American values were recognized as at risk in 1932 when Adolf Berle and Gardiner Means argued that with dispersed shareholders, ownership has been separated from their control. (The Modern Corporation and Private Property) Ironically, concentration of equities under the umbrella of three or four indexed funds presents an opportunity to end that divide and make companies better reflect American values by being more accountable to their beneficial owners. Accomplishing that goal depends on transparent governance, such as proxy voting, and fostering real dialogue on the issues faced by corporations and investors. As I have argued, real-time disclosure of proxy votes could drive these huge funds to compete with each other based on not only profits and costs but their governance efforts, as reflected in proxy voting records. Continue Reading →
Tag Archives | Responsible and Impact Investing Trends
US SIF study documents environmental, social, and governance — ESG assets — under management surging. ESG assets now account for one in every four investment dollars. Demand for ESG asset focus is coming from real people.
In contrast, the Main Street Investors Coalition [funded by the National Association of Manufacturing (NAM)], insists on “maximizing performance ahead of pursuing social and political objectives.” If NAM gets its way, ESG assets will be cut to a trickle.
In a letter to the SEC ahead of an upcoming Staff Roundtable on the Proxy Process NAM writes,
Investment advisers should have policies and procedures in place that require the identification of a clear link to shareholder value creation before voting in favor of any proxy proposal, including those focused on ESG topics.
However, as you will read below, the public wants to move in a different direction. The public wants to invest in ESG assets – those geared toward not only making money but creating a better world.
The US SIF Foundation’s 2018 biennial Report on US Sustainable, Responsible and Impact Investing Trends, found that sustainable, responsible and impact investing, SRI assets, now account for $12.0 trillion—or one in four dollars—of the $46.6 trillion in total assets under professional management in the United States. This represents a 38 percent increase over 2016.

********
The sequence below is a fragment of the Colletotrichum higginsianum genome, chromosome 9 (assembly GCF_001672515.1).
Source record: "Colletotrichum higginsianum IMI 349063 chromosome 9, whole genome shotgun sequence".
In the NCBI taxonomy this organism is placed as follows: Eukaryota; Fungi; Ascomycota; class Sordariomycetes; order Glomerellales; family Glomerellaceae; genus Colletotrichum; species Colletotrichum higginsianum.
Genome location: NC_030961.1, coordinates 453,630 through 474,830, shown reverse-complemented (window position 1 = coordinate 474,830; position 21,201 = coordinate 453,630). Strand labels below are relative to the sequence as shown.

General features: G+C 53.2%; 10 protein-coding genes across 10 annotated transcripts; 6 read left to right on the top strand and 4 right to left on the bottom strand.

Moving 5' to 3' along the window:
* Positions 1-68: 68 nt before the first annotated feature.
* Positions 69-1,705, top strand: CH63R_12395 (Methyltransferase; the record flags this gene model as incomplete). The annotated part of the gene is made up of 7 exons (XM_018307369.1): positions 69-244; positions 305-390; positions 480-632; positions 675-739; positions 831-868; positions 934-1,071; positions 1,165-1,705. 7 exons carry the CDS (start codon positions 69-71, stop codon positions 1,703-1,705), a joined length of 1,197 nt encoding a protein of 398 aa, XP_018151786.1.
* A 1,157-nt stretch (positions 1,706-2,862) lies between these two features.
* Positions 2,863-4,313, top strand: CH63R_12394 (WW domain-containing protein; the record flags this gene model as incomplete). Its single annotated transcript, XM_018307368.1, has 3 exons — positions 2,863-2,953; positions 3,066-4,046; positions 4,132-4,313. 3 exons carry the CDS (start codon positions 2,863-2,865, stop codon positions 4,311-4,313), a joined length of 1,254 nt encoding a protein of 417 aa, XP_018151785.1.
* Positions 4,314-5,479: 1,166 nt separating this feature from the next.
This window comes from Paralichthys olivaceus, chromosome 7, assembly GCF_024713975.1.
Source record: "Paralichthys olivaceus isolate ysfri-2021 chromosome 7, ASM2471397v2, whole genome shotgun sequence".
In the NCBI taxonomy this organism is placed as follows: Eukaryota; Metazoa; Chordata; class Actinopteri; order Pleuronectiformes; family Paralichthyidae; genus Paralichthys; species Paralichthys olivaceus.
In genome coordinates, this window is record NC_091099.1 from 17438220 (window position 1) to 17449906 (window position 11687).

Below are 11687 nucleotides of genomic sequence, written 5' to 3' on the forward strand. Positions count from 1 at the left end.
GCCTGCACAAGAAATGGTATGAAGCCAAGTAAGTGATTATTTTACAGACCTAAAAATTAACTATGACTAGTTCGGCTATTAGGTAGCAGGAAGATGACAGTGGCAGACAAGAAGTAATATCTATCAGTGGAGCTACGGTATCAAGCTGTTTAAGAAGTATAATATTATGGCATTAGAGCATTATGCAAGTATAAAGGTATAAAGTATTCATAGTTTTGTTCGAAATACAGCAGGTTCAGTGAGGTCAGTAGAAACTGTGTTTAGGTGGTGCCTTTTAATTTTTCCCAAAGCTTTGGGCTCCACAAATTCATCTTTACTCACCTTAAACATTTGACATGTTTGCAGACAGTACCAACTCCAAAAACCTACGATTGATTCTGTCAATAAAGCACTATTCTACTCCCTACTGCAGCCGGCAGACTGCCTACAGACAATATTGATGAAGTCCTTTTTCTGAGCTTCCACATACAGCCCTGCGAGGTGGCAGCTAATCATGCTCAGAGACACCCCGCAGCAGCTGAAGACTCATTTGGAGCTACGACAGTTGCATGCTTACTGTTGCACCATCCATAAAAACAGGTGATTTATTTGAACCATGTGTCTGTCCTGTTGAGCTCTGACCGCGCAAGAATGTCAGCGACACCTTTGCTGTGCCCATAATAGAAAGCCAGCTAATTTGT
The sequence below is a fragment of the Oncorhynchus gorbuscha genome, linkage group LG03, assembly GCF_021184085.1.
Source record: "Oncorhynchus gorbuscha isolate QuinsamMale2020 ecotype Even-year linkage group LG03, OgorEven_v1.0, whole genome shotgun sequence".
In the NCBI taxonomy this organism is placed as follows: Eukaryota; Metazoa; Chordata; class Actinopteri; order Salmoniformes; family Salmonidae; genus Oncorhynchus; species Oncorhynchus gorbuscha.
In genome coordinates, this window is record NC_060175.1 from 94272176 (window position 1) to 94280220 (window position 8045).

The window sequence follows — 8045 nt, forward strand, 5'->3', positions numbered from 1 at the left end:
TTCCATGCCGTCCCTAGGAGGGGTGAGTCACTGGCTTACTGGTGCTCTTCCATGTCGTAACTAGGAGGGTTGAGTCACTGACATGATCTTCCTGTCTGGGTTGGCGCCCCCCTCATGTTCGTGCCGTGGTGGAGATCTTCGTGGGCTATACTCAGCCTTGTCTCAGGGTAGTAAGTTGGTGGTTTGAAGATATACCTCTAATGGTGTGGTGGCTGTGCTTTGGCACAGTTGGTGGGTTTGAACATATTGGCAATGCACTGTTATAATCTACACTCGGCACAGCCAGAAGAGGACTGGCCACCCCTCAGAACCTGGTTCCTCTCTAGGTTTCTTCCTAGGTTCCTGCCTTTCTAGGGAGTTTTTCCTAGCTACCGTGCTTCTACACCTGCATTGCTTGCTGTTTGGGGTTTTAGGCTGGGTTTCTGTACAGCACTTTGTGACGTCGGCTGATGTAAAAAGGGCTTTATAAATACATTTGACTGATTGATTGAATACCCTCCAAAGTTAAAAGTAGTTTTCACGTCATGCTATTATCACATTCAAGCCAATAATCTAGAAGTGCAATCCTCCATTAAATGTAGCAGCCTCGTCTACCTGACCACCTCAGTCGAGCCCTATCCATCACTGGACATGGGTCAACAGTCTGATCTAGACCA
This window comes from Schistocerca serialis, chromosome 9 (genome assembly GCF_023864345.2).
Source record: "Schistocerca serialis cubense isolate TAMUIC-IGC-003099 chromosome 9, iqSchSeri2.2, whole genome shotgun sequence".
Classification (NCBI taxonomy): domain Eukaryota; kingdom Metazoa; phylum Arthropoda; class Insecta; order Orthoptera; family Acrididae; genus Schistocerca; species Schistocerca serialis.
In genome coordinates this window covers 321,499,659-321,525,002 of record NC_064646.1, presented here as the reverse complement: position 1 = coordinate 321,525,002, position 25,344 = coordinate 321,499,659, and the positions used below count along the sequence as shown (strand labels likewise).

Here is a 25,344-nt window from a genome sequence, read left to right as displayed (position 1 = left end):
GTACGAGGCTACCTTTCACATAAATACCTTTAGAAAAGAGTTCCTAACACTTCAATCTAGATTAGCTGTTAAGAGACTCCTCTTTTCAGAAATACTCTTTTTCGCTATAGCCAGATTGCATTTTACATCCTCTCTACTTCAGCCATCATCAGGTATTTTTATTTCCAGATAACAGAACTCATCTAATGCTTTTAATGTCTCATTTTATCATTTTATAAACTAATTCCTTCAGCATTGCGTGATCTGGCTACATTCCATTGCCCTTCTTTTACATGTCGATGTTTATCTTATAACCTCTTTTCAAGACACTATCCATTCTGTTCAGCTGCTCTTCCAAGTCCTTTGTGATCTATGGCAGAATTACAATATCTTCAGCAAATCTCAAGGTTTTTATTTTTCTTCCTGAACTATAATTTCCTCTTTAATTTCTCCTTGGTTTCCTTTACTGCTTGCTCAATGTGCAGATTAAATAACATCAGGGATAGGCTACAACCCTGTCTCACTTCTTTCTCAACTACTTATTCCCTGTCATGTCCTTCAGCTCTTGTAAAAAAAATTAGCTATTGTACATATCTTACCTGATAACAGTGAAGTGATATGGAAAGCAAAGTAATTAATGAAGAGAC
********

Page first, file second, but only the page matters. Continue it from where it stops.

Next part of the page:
The Trends Report—first compiled in 1995—is the most comprehensive study of sustainable and impact investing in the United States. From the first report when assets totaled just $639 billion to today, the sustainable and responsible investing industry has grown 18-fold and has matured and expanded across numerous asset classes.
The 2018 report identified $11.6 trillion in ESG incorporation assets under management at the outset of 2018 held by 496 institutional investors, 365 money managers and 1,145 community investing financial institutions. The largest percentage of money managers cited client demand as their top motivation for pursuing ESG incorporation, while the largest number of institutional investors cited fulfilling mission and pursuing social benefit as their top motivations.
In addition, 165 institutional investors and 54 investment managers collectively controlling nearly $1.8 trillion in assets filed or co-filed shareholder resolutions on ESG issues between 2016 and the first half of 2018.
Eliminating double counting for assets involved in both ESG incorporation and filing shareholder resolutions produces the net total of $12.0 trillion in SRI strategies at the start of 2018.
Money managers and institutions are utilizing ESG criteria and shareholder engagement to address a plethora of issues including climate change, diversity, human rights, weapons and political spending,
said Lisa Woll, US SIF Foundation CEO. Additionally, retail and high net worth individuals are increasingly utilizing this investment approach with $3 trillion in sustainable assets.
Ellen Dorsey, Executive Director of the Wallace Global Fund, a leading foundation endowment that has embraced sustainable investing and supported the Trends Report since 2010, noted,
We support this research as a critical tool to track crucial trends in the industry and benchmark our own goal of 100% mission alignment, as we promote an informed and engaged citizenry, help fight injustice and protect the diversity of nature.
According to Amy O’Brien, Global Head of Responsible Investing at Nuveen, the investment management division of TIAA:
What the US SIF Trends Report shows incontrovertibly, is that investors are truly beginning to understand the value of ESG considerations as an effective means of managing risk and improving investment performance. With an intensified focus on important issues such as climate change and corporate board gender diversity, we hope to see creative solutions that will help address these challenges, and in turn, drive shareholder value in the years ahead.